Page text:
Before I started my own company, I worked in corporate marketing for over ten years.
Although I was, objectively, pretty successful in that line of work, I always felt uncomfortable sitting on a rung of the corporate ladder.
On the other hand, it was terrifying to think about making the leap of faith into the unknown world of entrepreneurship. I know how it feels to constantly wonder whether you’re fulfilling your purpose, so let me help you out. Here are five signs that it’s time to move on from your current career path:
You constantly feel exhausted.
It’s one thing to overextend yourself on the weekend and find yourself yawning throughout Monday morning.
But do you feel like you’re fighting to stay awake all day, every day when you’re at work? This feeling of fatigue is a sign that you’re bored, or possibly even depressed, with your job. Everyone’s work day can feel tedious at times, but when you stop to really reflect on your career as a whole, you should feel challenged and energized.
You just don’t care anymore.
I think we all reach this point sometimes, where a client is just driving us up the wall, or we’ve been working 12-hour days all week and we just want to go home.
But if you’re feeling apathetic about every work situation, or you feel like you wouldn’t even care if you lost your job, this is a big sign that it’s time to move on.
When you’re in the right career, you should constantly be looking for ways to improve your performance, to empower your staff and coworkers, and to go the extra mile for your customers.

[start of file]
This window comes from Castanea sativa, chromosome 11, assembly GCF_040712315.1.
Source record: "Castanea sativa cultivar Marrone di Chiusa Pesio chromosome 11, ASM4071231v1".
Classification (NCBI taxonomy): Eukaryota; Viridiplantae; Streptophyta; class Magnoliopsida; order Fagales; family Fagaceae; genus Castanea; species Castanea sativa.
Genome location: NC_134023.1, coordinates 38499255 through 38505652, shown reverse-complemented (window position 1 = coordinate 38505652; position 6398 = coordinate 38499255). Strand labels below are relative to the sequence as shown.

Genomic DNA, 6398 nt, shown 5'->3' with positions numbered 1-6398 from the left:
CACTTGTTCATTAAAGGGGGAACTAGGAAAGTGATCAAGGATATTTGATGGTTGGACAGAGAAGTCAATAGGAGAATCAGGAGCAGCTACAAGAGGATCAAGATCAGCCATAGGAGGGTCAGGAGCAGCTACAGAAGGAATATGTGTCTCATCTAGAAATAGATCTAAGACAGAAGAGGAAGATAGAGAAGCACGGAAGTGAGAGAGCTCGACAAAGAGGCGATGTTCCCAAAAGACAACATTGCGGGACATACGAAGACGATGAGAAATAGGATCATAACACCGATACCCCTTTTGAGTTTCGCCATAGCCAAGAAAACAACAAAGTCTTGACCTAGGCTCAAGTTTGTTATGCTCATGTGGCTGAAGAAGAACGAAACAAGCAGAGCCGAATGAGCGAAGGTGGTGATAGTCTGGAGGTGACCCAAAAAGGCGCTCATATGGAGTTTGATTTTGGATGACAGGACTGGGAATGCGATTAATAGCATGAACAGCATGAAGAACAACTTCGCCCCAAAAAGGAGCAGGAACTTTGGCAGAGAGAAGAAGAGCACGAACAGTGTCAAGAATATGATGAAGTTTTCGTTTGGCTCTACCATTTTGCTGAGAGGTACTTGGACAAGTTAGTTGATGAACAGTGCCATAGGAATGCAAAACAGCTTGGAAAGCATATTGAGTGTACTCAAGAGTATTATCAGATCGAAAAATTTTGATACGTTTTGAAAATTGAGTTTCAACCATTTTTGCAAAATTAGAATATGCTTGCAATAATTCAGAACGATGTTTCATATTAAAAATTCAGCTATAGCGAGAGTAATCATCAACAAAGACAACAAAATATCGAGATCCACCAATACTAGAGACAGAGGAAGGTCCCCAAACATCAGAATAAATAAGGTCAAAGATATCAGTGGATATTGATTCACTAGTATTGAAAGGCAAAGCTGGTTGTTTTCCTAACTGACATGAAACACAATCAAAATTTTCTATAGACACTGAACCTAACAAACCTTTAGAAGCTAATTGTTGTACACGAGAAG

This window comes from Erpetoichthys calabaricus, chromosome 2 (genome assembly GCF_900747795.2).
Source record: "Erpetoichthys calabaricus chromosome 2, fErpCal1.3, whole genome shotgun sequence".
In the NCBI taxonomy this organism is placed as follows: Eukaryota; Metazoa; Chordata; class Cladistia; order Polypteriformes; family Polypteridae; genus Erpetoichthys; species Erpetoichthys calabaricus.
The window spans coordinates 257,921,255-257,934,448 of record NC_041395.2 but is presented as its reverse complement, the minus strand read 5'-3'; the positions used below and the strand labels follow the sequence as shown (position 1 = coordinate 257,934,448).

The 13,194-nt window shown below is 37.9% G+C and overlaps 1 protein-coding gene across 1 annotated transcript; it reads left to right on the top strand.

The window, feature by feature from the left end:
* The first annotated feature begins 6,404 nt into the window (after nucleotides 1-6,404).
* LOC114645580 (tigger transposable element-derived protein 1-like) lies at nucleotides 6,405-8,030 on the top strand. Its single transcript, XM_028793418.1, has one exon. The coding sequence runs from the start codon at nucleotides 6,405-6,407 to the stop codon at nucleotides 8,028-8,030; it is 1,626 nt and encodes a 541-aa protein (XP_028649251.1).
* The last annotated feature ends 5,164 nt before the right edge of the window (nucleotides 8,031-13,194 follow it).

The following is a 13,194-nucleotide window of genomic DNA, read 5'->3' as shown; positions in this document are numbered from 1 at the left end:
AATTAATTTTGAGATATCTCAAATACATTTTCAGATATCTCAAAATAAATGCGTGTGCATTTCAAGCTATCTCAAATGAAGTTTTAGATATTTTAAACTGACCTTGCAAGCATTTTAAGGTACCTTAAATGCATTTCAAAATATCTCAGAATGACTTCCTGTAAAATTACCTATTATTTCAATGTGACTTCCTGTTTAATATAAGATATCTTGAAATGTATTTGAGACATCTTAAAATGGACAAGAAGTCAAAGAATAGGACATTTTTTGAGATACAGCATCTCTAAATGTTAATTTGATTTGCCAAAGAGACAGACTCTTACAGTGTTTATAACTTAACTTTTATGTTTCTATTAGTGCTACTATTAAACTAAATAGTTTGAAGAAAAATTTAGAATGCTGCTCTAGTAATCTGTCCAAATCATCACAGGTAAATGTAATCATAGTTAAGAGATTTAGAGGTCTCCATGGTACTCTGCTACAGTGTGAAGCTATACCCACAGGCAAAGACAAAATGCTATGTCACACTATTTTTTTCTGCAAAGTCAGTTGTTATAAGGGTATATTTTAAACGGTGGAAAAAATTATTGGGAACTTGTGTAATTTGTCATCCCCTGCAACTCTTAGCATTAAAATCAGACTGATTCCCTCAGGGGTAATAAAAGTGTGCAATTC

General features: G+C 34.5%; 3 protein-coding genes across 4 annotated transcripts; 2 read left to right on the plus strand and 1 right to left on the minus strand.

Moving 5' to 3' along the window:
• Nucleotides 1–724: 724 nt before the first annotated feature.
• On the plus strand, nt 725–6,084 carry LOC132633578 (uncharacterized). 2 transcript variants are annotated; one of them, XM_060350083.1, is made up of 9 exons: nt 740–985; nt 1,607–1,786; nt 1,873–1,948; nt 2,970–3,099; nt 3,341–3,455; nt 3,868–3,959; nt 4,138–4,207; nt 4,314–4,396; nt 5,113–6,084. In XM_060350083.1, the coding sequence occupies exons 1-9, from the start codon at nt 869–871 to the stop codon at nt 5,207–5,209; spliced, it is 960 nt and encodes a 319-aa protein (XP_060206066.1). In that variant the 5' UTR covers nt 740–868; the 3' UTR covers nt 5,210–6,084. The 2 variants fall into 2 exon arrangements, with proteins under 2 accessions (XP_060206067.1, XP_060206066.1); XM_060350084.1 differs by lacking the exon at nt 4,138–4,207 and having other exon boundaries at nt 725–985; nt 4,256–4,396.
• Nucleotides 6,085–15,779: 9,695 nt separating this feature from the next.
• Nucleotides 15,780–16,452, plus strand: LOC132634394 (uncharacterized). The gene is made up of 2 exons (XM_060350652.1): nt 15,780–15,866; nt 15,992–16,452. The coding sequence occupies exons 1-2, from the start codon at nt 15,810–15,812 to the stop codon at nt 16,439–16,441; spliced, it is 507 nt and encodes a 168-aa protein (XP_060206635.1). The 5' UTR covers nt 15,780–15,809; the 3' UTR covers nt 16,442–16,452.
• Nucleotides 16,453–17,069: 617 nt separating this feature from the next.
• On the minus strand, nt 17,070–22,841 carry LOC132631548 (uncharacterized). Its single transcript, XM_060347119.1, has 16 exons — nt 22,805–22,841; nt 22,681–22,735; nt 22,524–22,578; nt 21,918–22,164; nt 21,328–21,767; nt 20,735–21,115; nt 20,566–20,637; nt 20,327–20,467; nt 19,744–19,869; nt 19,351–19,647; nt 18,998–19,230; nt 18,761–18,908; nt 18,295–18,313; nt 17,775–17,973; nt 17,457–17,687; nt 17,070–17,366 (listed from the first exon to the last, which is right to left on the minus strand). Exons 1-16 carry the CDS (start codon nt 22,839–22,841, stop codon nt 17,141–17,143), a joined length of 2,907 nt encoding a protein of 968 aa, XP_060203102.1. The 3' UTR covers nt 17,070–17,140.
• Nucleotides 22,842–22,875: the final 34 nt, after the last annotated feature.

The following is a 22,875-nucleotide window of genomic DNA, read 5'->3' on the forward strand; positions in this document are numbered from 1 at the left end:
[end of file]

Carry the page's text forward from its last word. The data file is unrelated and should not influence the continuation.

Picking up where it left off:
You’re jealous of successful people.
A little friendly competition is great, because it motivates us to keep making improvements personally and professionally.
However, if you become a real life green-eyed monster every time you hear about someone else’s accomplishments, or you feel bitterly envious when your friends talk about how much they love their jobs, these are major red flags that you have some deep-rooted unhappiness.
While it’s normal to feel an occasional hint of jealousy when you see others make strides in their careers, you shouldn’t feel such strong emotions about someone else’s life circumstances.
Your work never bleeds into your personal life.
Obviously, everyone needs to keep a healthy work life balance with plenty of time for self care.
But if you’re in a well-suited career path, certain aspects of your job should become a part of your personal life.
If you never hang out with coworkers outside the office, find yourself spontaneously brainstorming solutions to work challenges, or accidentally work late some nights because you become engrossed in business projects, you’re probably not in a meaningful job.
When you find yourself working for nothing but a paycheck, you need to take action and find a career that offers purpose.
Do you need help getting started in finding a meaningful career?